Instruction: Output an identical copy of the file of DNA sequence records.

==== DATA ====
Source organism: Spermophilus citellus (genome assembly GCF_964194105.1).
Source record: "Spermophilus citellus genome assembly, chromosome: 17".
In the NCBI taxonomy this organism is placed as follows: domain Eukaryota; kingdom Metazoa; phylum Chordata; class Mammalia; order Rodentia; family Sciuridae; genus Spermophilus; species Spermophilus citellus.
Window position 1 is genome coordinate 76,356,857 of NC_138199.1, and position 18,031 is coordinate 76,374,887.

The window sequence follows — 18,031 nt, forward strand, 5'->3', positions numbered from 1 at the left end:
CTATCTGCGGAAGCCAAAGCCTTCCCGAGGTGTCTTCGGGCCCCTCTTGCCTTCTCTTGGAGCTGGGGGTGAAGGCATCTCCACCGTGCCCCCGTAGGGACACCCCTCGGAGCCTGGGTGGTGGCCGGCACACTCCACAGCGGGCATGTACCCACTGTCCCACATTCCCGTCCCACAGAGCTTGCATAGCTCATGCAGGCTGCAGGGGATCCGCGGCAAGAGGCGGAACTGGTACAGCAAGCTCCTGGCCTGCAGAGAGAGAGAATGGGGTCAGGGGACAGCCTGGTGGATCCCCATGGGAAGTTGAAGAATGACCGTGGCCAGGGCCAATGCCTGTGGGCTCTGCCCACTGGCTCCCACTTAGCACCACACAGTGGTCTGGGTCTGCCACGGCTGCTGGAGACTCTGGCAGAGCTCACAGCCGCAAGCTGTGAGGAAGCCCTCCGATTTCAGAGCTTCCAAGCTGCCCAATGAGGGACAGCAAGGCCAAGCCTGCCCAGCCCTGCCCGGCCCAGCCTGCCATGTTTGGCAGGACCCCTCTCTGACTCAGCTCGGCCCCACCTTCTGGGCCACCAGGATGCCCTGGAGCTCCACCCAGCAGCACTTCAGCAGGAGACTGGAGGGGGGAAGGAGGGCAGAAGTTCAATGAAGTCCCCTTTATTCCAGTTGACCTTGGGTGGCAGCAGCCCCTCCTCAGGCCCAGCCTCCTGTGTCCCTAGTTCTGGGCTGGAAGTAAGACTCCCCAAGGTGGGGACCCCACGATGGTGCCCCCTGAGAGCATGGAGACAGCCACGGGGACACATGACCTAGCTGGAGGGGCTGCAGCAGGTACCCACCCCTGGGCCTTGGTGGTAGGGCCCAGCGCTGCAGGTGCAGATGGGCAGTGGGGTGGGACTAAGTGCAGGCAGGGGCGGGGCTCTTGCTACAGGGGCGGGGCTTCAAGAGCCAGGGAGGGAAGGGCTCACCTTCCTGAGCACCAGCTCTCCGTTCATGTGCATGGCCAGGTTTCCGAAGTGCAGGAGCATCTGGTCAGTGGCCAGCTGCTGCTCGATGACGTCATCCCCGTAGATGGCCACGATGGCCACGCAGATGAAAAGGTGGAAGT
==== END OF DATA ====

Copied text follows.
Source organism: Spermophilus citellus (genome assembly GCF_964194105.1).
Source record: "Spermophilus citellus genome assembly, chromosome: 17".
In the NCBI taxonomy this organism is placed as follows: domain Eukaryota; kingdom Metazoa; phylum Chordata; class Mammalia; order Rodentia; family Sciuridae; genus Spermophilus; species Spermophilus citellus.
Window position 1 is genome coordinate 76,356,857 of NC_138199.1, and position 18,031 is coordinate 76,374,887.

The window sequence follows — 18,031 nt, forward strand, 5'->3', positions numbered from 1 at the left end:
CTATCTGCGGAAGCCAAAGCCTTCCCGAGGTGTCTTCGGGCCCCTCTTGCCTTCTCTTGGAGCTGGGGGTGAAGGCATCTCCACCGTGCCCCCGTAGGGACACCCCTCGGAGCCTGGGTGGTGGCCGGCACACTCCACAGCGGGCATGTACCCACTGTCCCACATTCCCGTCCCACAGAGCTTGCATAGCTCATGCAGGCTGCAGGGGATCCGCGGCAAGAGGCGGAACTGGTACAGCAAGCTCCTGGCCTGCAGAGAGAGAGAATGGGGTCAGGGGACAGCCTGGTGGATCCCCATGGGAAGTTGAAGAATGACCGTGGCCAGGGCCAATGCCTGTGGGCTCTGCCCACTGGCTCCCACTTAGCACCACACAGTGGTCTGGGTCTGCCACGGCTGCTGGAGACTCTGGCAGAGCTCACAGCCGCAAGCTGTGAGGAAGCCCTCCGATTTCAGAGCTTCCAAGCTGCCCAATGAGGGACAGCAAGGCCAAGCCTGCCCAGCCCTGCCCGGCCCAGCCTGCCATGTTTGGCAGGACCCCTCTCTGACTCAGCTCGGCCCCACCTTCTGGGCCACCAGGATGCCCTGGAGCTCCACCCAGCAGCACTTCAGCAGGAGACTGGAGGGGGGAAGGAGGGCAGAAGTTCAATGAAGTCCCCTTTATTCCAGTTGACCTTGGGTGGCAGCAGCCCCTCCTCAGGCCCAGCCTCCTGTGTCCCTAGTTCTGGGCTGGAAGTAAGACTCCCCAAGGTGGGGACCCCACGATGGTGCCCCCTGAGAGCATGGAGACAGCCACGGGGACACATGACCTAGCTGGAGGGGCTGCAGCAGGTACCCACCCCTGGGCCTTGGTGGTAGGGCCCAGCGCTGCAGGTGCAGATGGGCAGTGGGGTGGGACTAAGTGCAGGCAGGGGCGGGGCTCTTGCTACAGGGGCGGGGCTTCAAGAGCCAGGGAGGGAAGGGCTCACCTTCCTGAGCACCAGCTCTCCGTTCATGTGCATGGCCAGGTTTCCGAAGTGCAGGAGCATCTGGTCAGTGGCCAGCTGCTGCTCGATGACGTCATCCCCGTAGATGGCCACGATGGCCACGCAGATGAAAAGGTGGAAGT